Two men meet in the African desert. One is Caius Britannicus, a brilliant Roman general who has been taken captive by one of the desert tribes. The other, his rescuer, is Publius Varrus, a centurion finally heading home to a new posting in his native country. Both men are Britons; both, by a quirk of Fate, are destined to head over the seas together to take up new positions in the same legion. And that same Fate has greater things in store, because Jack Whyte’s gripping historical novel isn’t just a story of Roman Britain, giving us a rare fictional glimpse of that cataclysmic moment in the late 4th century when the legions deserted the islands for good. It’s also the first in an epic series of novels that (I presume) will follow the families of Caius Britannicus and Publius Varrus down the ages, at least as far as their mutual great-grandson, who will become the King Arthur of legend. So far, the tale has been utterly absorbing, rationalising the legends into a completely plausible tale of honour, nobility and brotherhood in the dying days of the Roman Empire, when one man’s dream becomes the foundation of a new age.

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The Strange Case of the Alchemist’s Daughter: Theodora Goss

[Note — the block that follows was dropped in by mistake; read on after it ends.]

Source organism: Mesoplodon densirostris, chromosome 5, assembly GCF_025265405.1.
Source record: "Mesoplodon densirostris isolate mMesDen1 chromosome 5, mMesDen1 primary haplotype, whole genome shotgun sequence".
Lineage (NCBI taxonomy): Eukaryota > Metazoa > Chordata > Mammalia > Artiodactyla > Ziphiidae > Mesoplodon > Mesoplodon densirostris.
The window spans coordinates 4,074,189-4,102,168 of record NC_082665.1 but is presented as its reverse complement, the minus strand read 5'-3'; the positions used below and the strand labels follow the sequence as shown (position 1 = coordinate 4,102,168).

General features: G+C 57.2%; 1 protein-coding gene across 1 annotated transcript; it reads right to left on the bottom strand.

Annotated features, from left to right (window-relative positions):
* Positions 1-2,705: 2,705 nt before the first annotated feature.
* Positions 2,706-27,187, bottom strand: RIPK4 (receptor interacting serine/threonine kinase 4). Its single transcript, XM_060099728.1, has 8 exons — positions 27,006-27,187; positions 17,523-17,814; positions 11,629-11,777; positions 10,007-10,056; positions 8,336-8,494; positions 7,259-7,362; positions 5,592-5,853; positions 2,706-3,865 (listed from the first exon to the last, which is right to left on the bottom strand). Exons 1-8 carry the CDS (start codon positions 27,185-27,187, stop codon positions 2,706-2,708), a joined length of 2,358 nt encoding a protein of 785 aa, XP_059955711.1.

★★★★

The Athena Club: Book I

This is the first full-length novel I’ve read by Theodora Goss, though I’ve previously enjoyed her short stories Come See The Living Dryad and Red as Blood and White as Bone. She has a wonderful way of rethinking myths and fairy tales, and she brings the same creative spark to this delicious Gothic mashup, which reminded me very strongly of the Penny Dreadful TV series. It all begins when Mary Jekyll’s mother dies, leaving her orphaned and struggling to keep up the grand family house near Regent’s Park. Mary is mystified by the discovery of strange payments made from her mother’s account, which suggest that her dead father’s unsettling collaborator, Edward Hyde, might still be alive. Even worse, hidden letters suggest that Dr Jekyll used to be part of the Alchemists’ Society, a sinister secret network of scientists who have been using their daughters as subjects for their unethical experiments. Mary sets out to find some of these other gifted women, hoping they can shed light on her father’s work, but time is of the essence. Young women are being brutally murdered in the East End, and it swiftly becomes clear that there are links to the Society; but how can the killer be stopped? Full of adventure, derring-do and strong female characters, this is a glorious and loving romp through a whole subgenre of 19th-century English literature – and a darn good story to boot.